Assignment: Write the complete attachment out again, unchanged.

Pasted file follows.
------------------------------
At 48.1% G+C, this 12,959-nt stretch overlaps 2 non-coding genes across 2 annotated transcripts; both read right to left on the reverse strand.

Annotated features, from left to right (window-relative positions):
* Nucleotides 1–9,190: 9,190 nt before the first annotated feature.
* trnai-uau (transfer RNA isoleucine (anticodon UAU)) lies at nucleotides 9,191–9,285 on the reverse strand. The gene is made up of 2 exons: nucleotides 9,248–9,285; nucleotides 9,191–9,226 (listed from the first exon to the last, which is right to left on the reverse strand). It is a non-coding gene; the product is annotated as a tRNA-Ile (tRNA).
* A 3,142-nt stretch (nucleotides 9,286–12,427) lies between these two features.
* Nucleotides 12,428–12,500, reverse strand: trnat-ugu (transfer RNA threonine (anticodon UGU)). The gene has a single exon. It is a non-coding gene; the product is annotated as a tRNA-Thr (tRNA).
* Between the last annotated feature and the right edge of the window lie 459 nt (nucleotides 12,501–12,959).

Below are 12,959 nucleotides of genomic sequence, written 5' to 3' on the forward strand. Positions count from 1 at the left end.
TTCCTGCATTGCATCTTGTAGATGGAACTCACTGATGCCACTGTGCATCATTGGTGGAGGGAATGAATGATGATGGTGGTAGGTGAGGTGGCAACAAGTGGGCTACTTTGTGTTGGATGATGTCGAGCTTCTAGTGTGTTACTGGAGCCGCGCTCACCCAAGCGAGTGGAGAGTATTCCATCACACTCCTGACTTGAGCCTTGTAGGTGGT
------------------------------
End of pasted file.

At 48.1% G+C, this 12,959-nt stretch overlaps 2 non-coding genes across 2 annotated transcripts; both read right to left on the reverse strand.

Annotated features, from left to right (window-relative positions):
* Nucleotides 1–9,190: 9,190 nt before the first annotated feature.
* trnai-uau (transfer RNA isoleucine (anticodon UAU)) lies at nucleotides 9,191–9,285 on the reverse strand. The gene is made up of 2 exons: nucleotides 9,248–9,285; nucleotides 9,191–9,226 (listed from the first exon to the last, which is right to left on the reverse strand). It is a non-coding gene; the product is annotated as a tRNA-Ile (tRNA).
* A 3,142-nt stretch (nucleotides 9,286–12,427) lies between these two features.
* Nucleotides 12,428–12,500, reverse strand: trnat-ugu (transfer RNA threonine (anticodon UGU)). The gene has a single exon. It is a non-coding gene; the product is annotated as a tRNA-Thr (tRNA).
* Between the last annotated feature and the right edge of the window lie 459 nt (nucleotides 12,501–12,959).

Below are 12,959 nucleotides of genomic sequence, written 5' to 3' on the forward strand. Positions count from 1 at the left end.
TTCCTGCATTGCATCTTGTAGATGGAACTCACTGATGCCACTGTGCATCATTGGTGGAGGGAATGAATGATGATGGTGGTAGGTGAGGTGGCAACAAGTGGGCTACTTTGTGTTGGATGATGTCGAGCTTCTAGTGTGTTACTGGAGCCGCGCTCACCCAAGCGAGTGGAGAGTATTCCATCACACTCCTGACTTGAGCCTTGTAGGTGGT